In the case of the Compliance Report, required for carrying broker dealers, the auditor will examine the statements noted in the Compliance Report. Those statements include whether the broker dealer has established and maintained internal control over compliance, and whether it was effective for the most recent fiscal year, and at year end. Additional statements include whether the broker dealer was in compliance with SEC Rule 15c3-1 (net capital requirement for brokers and dealers). Any material weakness or any instance of noncompliance during or at year end would need to be described.

In the case of the Exemption Report for non-carrying broker dealers, the accountant will review the statements in the broker dealer’s report. Those statements include:

  • An identification of what exemption the broker dealer is operating under;
  • Whether the broker dealer met the exemption provisions;
  • If any exceptions, the nature and date of such exception.

Other changes include the requirement to file the Annual Report with the Securities Investor Protection Corporation (SIPC) effective December 31, 2013, but only after SIPC approval. Previously, only a SIPC Report was filed with that body. The Annual Report currently consists of the audited financial statements and the Independent Auditor’s Report on Internal Control. The Annual Report for years ending after June 1, 2014 will include the Exemption or Compliance report, which will replace the Report on Internal Control.

A new quarterly custody report will be filed by all broker dealers (effective December 31, 2013). However, the information required for non-carrying broker dealers is not expected to be burdensome.

The changes enacted by the Release above will likely be supplemented by additional changes after the PCAOB completes its three year inspection program in August 2014.

PCAOB Inspection Program

The initial PCAOB inspection report entitled Report on the Progress of the Interim Inspection Program Related to Audits of Broker and Dealers, released on August 20, 2012, reported significant deficiencies. The initial report, with a sample of ten public accounting firms and 23 audit engagements, raised significant concerns over the quality of auditing.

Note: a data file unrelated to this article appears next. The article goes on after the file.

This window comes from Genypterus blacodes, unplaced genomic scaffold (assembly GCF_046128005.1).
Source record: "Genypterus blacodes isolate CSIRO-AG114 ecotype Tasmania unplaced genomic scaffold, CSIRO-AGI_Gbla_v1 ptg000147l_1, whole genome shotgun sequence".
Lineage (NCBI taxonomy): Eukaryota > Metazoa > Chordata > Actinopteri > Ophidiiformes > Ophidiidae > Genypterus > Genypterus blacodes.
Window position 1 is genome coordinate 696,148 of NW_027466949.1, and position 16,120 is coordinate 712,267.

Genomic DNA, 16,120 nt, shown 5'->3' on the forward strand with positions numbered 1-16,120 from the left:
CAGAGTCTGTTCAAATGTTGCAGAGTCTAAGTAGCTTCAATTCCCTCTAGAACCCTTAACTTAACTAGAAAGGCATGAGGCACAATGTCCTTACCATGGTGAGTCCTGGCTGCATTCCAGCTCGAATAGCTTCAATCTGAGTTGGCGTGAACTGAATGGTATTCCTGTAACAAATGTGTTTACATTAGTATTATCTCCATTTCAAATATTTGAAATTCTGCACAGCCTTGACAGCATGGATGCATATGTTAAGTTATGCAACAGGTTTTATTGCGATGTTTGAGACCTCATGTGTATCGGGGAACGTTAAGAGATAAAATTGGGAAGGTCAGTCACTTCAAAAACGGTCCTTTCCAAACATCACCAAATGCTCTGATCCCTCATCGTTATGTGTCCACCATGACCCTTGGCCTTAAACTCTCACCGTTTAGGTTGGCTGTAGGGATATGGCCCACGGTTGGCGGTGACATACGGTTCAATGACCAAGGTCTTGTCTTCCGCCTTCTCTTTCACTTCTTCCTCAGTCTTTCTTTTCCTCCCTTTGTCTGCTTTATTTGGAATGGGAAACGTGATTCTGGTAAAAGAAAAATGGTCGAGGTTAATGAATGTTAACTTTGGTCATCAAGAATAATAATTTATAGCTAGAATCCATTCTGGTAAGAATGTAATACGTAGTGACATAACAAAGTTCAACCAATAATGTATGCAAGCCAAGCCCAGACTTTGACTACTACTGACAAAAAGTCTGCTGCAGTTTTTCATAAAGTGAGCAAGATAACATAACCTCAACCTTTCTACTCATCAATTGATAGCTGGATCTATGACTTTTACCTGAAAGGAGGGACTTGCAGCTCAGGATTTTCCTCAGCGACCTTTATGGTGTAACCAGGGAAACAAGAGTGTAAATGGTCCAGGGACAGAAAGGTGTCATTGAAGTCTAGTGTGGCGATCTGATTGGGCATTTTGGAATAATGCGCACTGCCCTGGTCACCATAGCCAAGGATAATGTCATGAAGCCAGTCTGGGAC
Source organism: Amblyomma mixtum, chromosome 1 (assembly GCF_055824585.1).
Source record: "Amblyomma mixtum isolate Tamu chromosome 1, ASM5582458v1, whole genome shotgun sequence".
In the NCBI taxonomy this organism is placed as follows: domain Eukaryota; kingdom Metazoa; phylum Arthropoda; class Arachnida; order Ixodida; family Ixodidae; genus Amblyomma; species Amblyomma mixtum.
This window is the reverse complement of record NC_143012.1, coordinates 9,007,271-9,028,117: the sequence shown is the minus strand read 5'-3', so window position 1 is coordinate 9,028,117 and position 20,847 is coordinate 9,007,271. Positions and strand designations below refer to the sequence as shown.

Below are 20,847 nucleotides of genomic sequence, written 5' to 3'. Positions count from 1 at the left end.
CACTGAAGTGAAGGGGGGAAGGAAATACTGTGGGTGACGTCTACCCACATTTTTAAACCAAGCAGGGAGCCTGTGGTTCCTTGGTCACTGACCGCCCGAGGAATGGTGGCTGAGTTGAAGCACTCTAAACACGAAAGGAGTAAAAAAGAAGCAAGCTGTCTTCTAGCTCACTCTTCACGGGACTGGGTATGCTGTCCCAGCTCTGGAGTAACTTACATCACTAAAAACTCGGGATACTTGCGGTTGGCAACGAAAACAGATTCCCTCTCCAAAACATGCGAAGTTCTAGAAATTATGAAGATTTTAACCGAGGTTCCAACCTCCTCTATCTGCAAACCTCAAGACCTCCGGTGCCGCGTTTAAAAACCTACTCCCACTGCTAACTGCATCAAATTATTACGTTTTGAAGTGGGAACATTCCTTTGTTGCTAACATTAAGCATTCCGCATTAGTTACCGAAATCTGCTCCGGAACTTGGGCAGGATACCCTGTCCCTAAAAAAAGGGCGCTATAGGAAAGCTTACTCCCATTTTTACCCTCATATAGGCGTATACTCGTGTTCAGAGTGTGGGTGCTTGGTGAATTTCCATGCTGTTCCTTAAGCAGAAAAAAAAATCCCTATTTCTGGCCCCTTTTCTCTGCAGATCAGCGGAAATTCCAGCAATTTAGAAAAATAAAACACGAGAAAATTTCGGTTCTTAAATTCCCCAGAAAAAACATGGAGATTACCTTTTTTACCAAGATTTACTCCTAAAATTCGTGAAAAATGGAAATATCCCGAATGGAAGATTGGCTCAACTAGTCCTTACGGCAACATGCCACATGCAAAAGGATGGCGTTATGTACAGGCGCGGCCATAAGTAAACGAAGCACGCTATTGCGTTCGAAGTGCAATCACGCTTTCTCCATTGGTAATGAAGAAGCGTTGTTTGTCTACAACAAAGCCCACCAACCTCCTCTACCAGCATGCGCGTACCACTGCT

Those accounting firms that had an issuer practice, performing audits for companies pursuant to the Securities and Exchange Act of 1934 and defined by the Sarbanes Oxley Act of 2002 (“SOX”), were better equipped to address a PCAOB inspection.

With the second PCAOB inspection report released on August 19, 2013, 40 public accounting firms were reviewed, and an additional 60 audit engagements. Once again, the PCAOB noted numerous audit deficiencies, (57 of 60 engagements). Among the areas noted in the report were:

  • Deficiencies in audit procedures with regard to revenue recognition;
  • Related parties and lack of consideration of fraud in the audit of the financial statements; and
  • Lack of sufficient procedures and documentation of net capital and compliance with the exemptive provisions of SEC Rule 15c-3-3.

The above deficiencies are largely consistent with the deficiencies noted in the August 2012 initialreport.

Independence continues to be a problem area as a significant number of public accounting firms (22) were involved in the preparation of financial statements. Those firms were primarily accounting firms that had not previously issued reports for PCAOB audit clients.

The auditor is required to adhere to the independence rules as set forth in both AICPA rules, and SEC Rules 2-01(b) and (c) of Regulation S-X, which prohibit auditors from assisting, preparing the report and performing bookkeeping and support schedules.